[Show abstract] [Hide abstract] ABSTRACT: Gilles de la Tourette syndrome (GTS) holds a prime position as a disorder transgressing the brittle boundaries of neurology and psychiatry with an entangling web of motor and behavioural problems. With tics as the disorder's hallmark and myriads of related signs such as echo-, pali- and coprophenomena, paralleled by a broad neuropsychiatric spectrum of comorbidities encompassing attention deficit hyperactivity disorder, obsessive-compulsive disorder but also self-injurious behaviour and depression, GTS pathophysiology remains enigmatic. In this review, in the light of GTS phenomenology, we will focus on current theories of tic-emergence related to aberrant activity in the basal ganglia and abnormal basal ganglia - cortex interplay through cortico-striato-thalamocortical loops from an anatomical, neurophysiological and functional-neuroimaging perspective. We will attempt a holistic view to the countless major and minor drawbacks of the GTS brain and comment on future directions of neuroscientific research to elucidate this common and complex neuropsychiatric syndrome, which merits scientific understanding and social acceptance.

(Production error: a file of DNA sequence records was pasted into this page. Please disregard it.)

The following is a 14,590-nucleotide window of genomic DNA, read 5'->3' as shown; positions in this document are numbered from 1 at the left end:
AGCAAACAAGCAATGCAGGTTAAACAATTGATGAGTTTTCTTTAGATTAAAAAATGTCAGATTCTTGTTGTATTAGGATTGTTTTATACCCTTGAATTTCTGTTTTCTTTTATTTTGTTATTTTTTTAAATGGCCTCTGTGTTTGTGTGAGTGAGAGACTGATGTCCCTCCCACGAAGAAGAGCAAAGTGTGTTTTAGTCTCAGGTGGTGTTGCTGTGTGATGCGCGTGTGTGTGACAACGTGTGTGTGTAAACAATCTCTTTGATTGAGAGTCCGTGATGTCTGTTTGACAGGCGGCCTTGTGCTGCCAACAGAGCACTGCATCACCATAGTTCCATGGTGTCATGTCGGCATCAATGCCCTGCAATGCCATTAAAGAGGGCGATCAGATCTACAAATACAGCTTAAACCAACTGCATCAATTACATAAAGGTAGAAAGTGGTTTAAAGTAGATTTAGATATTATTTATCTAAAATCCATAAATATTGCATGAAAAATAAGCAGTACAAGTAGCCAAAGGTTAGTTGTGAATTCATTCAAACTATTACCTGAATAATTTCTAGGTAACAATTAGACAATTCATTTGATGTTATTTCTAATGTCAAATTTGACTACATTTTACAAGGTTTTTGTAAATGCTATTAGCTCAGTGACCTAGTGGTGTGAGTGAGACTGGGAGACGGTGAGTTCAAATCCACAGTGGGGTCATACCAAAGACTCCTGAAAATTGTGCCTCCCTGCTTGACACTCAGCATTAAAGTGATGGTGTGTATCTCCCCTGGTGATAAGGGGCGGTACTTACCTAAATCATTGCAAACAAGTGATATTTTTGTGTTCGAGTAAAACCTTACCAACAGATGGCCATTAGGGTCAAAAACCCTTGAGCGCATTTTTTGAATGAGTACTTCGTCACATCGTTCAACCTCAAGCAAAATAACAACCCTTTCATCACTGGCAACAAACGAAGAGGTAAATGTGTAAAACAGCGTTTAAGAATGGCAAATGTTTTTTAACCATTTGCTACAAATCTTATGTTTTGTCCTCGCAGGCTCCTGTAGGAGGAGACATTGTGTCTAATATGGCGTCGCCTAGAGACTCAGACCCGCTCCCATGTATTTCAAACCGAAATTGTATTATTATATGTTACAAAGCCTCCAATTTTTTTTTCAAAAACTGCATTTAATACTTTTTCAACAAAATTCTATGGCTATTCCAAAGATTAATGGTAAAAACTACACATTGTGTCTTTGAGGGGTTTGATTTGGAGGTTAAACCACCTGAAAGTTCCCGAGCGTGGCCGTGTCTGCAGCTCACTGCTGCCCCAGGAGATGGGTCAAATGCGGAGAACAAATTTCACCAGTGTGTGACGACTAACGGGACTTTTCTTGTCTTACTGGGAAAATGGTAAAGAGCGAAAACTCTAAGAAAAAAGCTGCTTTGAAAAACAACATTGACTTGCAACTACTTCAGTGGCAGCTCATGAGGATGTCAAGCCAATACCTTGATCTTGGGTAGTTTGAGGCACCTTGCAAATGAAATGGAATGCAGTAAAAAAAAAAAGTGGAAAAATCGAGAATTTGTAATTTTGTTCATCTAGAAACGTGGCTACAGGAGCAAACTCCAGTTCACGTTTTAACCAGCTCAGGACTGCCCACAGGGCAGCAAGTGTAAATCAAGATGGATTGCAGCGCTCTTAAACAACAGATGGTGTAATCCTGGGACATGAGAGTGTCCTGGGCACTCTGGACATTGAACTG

Full-text · Article · Dec 2012
    • Although rare, these mutations can make a key contribution to our understanding of disease pathogenesis in TS. TS was once thought to be a unitary con- dition [29], but recent clinical studies using statistical techniques such as principal-component factor analysis , hierarchical cluster analysis and latent class analysis have suggested there may be multiple distinct TS phenotypes [30]. In order to increase the likelihood of finding genes responsible for TS precise phenotypic definition should be incorporated in future genetic stu- dies.
    [Show abstract] [Hide abstract] ABSTRACT: Tourette syndrome (TS) is a neurological condition first described by Georges Gilles de la Tourette in 1885. TS was largely thought of as a rare and bizarre condition until the 1960s, when the beneficial effects of neuroleptics on tic symptoms led to an exponential increase in neuroscientific research. Today TS is known to be a relatively common condition that is frequently misdiagnosed due to a combination of its variable manifestation and the waxing and waning of tic frequency and severity. Although there has been a paucity of research on TS compared to other movement disorders, in recent years TS has garnered increasing interest and has shown a number of novel and complex sides, about which much is yet to be learnt. The present article discusses where research has taken us thus far and where it is heading in all the major facets of this fascinating condition.
    Full-text · Article · Nov 2012